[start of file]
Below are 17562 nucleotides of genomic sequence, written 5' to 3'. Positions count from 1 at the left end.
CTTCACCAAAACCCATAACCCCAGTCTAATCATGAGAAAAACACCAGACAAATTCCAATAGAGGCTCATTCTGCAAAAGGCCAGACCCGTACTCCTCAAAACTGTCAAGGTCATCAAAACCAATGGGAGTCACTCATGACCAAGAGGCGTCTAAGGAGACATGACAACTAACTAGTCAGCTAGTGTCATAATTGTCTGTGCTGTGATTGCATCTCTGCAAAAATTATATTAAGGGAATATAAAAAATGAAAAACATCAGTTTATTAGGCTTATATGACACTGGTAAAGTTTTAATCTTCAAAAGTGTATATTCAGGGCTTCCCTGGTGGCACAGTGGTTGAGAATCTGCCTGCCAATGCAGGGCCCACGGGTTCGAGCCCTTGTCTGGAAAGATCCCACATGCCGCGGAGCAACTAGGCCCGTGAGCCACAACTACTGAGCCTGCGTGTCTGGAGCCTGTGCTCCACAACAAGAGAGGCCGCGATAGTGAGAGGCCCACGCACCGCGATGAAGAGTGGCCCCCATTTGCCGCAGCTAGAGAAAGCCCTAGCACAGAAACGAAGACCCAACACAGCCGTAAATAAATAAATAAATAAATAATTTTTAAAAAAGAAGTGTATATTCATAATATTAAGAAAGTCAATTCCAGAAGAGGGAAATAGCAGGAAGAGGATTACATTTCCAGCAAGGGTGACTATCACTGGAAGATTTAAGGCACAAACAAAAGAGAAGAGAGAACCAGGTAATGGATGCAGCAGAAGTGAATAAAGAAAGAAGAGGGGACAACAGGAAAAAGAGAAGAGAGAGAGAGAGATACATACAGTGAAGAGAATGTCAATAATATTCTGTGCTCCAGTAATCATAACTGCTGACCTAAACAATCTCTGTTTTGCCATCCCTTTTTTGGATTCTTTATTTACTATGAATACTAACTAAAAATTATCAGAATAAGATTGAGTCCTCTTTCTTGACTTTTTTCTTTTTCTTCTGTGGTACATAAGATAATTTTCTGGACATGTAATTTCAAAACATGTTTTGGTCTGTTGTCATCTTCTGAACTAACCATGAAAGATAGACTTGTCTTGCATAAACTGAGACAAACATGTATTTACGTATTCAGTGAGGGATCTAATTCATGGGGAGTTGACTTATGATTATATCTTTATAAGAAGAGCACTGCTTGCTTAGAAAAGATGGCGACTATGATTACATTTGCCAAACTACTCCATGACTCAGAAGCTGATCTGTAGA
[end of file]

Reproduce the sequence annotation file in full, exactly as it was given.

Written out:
Below are 17562 nucleotides of genomic sequence, written 5' to 3'. Positions count from 1 at the left end.
CTTCACCAAAACCCATAACCCCAGTCTAATCATGAGAAAAACACCAGACAAATTCCAATAGAGGCTCATTCTGCAAAAGGCCAGACCCGTACTCCTCAAAACTGTCAAGGTCATCAAAACCAATGGGAGTCACTCATGACCAAGAGGCGTCTAAGGAGACATGACAACTAACTAGTCAGCTAGTGTCATAATTGTCTGTGCTGTGATTGCATCTCTGCAAAAATTATATTAAGGGAATATAAAAAATGAAAAACATCAGTTTATTAGGCTTATATGACACTGGTAAAGTTTTAATCTTCAAAAGTGTATATTCAGGGCTTCCCTGGTGGCACAGTGGTTGAGAATCTGCCTGCCAATGCAGGGCCCACGGGTTCGAGCCCTTGTCTGGAAAGATCCCACATGCCGCGGAGCAACTAGGCCCGTGAGCCACAACTACTGAGCCTGCGTGTCTGGAGCCTGTGCTCCACAACAAGAGAGGCCGCGATAGTGAGAGGCCCACGCACCGCGATGAAGAGTGGCCCCCATTTGCCGCAGCTAGAGAAAGCCCTAGCACAGAAACGAAGACCCAACACAGCCGTAAATAAATAAATAAATAAATAATTTTTAAAAAAGAAGTGTATATTCATAATATTAAGAAAGTCAATTCCAGAAGAGGGAAATAGCAGGAAGAGGATTACATTTCCAGCAAGGGTGACTATCACTGGAAGATTTAAGGCACAAACAAAAGAGAAGAGAGAACCAGGTAATGGATGCAGCAGAAGTGAATAAAGAAAGAAGAGGGGACAACAGGAAAAAGAGAAGAGAGAGAGAGAGATACATACAGTGAAGAGAATGTCAATAATATTCTGTGCTCCAGTAATCATAACTGCTGACCTAAACAATCTCTGTTTTGCCATCCCTTTTTTGGATTCTTTATTTACTATGAATACTAACTAAAAATTATCAGAATAAGATTGAGTCCTCTTTCTTGACTTTTTTCTTTTTCTTCTGTGGTACATAAGATAATTTTCTGGACATGTAATTTCAAAACATGTTTTGGTCTGTTGTCATCTTCTGAACTAACCATGAAAGATAGACTTGTCTTGCATAAACTGAGACAAACATGTATTTACGTATTCAGTGAGGGATCTAATTCATGGGGAGTTGACTTATGATTATATCTTTATAAGAAGAGCACTGCTTGCTTAGAAAAGATGGCGACTATGATTACATTTGCCAAACTACTCCATGACTCAGAAGCTGATCTGTAGA